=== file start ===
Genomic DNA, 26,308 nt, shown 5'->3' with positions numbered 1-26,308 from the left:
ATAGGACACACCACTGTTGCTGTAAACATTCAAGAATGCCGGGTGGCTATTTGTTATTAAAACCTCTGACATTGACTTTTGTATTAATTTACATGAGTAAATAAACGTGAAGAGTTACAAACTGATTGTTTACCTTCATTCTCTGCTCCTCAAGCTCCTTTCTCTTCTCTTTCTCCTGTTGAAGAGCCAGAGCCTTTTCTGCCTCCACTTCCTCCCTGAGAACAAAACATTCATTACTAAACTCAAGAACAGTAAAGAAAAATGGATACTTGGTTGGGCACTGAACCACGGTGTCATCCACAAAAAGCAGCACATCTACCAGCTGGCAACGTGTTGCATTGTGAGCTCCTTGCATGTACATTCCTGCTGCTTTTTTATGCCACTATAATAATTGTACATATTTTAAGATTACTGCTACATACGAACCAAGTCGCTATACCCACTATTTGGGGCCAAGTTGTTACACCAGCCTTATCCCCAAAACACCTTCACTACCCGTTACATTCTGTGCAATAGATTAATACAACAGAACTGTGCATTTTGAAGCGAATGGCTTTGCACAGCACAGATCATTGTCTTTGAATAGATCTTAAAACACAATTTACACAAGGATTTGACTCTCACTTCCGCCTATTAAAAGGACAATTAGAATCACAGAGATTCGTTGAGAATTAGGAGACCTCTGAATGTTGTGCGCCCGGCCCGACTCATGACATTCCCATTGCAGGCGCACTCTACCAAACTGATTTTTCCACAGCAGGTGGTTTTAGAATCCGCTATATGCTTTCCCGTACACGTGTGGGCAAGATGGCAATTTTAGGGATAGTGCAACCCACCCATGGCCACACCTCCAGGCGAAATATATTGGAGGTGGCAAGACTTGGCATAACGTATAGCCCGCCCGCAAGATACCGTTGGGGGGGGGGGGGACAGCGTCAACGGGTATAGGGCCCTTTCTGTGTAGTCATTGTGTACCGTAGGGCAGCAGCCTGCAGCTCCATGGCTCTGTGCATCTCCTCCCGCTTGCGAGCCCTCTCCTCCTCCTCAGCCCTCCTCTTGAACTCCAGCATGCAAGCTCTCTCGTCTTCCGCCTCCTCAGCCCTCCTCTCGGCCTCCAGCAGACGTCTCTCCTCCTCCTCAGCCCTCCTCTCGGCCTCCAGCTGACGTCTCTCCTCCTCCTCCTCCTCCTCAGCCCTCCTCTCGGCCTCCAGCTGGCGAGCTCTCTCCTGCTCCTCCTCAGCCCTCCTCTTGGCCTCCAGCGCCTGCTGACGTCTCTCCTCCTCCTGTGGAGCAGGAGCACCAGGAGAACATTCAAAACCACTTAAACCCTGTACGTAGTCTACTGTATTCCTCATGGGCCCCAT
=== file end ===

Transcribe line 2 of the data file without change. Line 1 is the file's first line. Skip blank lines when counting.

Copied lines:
ATAGGACACACCACTGTTGCTGTAAACATTCAAGAATGCCGGGTGGCTATTTGTTATTAAAACCTCTGACATTGACTTTTGTATTAATTTACATGAGTAAATAAACGTGAAGAGTTACAAACTGATTGTTTACCTTCATTCTCTGCTCCTCAAGCTCCTTTCTCTTCTCTTTCTCCTGTTGAAGAGCCAGAGCCTTTTCTGCCTCCACTTCCTCCCTGAGAACAAAACATTCATTACTAAACTCAAGAACAGTAAAGAAAAATGGATACTTGGTTGGGCACTGAACCACGGTGTCATCCACAAAAAGCAGCACATCTACCAGCTGGCAACGTGTTGCATTGTGAGCTCCTTGCATGTACATTCCTGCTGCTTTTTTATGCCACTATAATAATTGTACATATTTTAAGATTACTGCTACATACGAACCAAGTCGCTATACCCACTATTTGGGGCCAAGTTGTTACACCAGCCTTATCCCCAAAACACCTTCACTACCCGTTACATTCTGTGCAATAGATTAATACAACAGAACTGTGCATTTTGAAGCGAATGGCTTTGCACAGCACAGATCATTGTCTTTGAATAGATCTTAAAACACAATTTACACAAGGATTTGACTCTCACTTCCGCCTATTAAAAGGACAATTAGAATCACAGAGATTCGTTGAGAATTAGGAGACCTCTGAATGTTGTGCGCCCGGCCCGACTCATGACATTCCCATTGCAGGCGCACTCTACCAAACTGATTTTTCCACAGCAGGTGGTTTTAGAATCCGCTATATGCTTTCCCGTACACGTGTGGGCAAGATGGCAATTTTAGGGATAGTGCAACCCACCCATGGCCACACCTCCAGGCGAAATATATTGGAGGTGGCAAGACTTGGCATAACGTATAGCCCGCCCGCAAGATACCGTTGGGGGGGGGGGGGACAGCGTCAACGGGTATAGGGCCCTTTCTGTGTAGTCATTGTGTACCGTAGGGCAGCAGCCTGCAGCTCCATGGCTCTGTGCATCTCCTCCCGCTTGCGAGCCCTCTCCTCCTCCTCAGCCCTCCTCTTGAACTCCAGCATGCAAGCTCTCTCGTCTTCCGCCTCCTCAGCCCTCCTCTCGGCCTCCAGCAGACGTCTCTCCTCCTCCTCAGCCCTCCTCTCGGCCTCCAGCTGACGTCTCTCCTCCTCCTCCTCCTCCTCAGCCCTCCTCTCGGCCTCCAGCTGGCGAGCTCTCTCCTGCTCCTCCTCAGCCCTCCTCTTGGCCTCCAGCGCCTGCTGACGTCTCTCCTCCTCCTGTGGAGCAGGAGCACCAGGAGAACATTCAAAACCACTTAAACCCTGTACGTAGTCTACTGTATTCCTCATGGGCCCCAT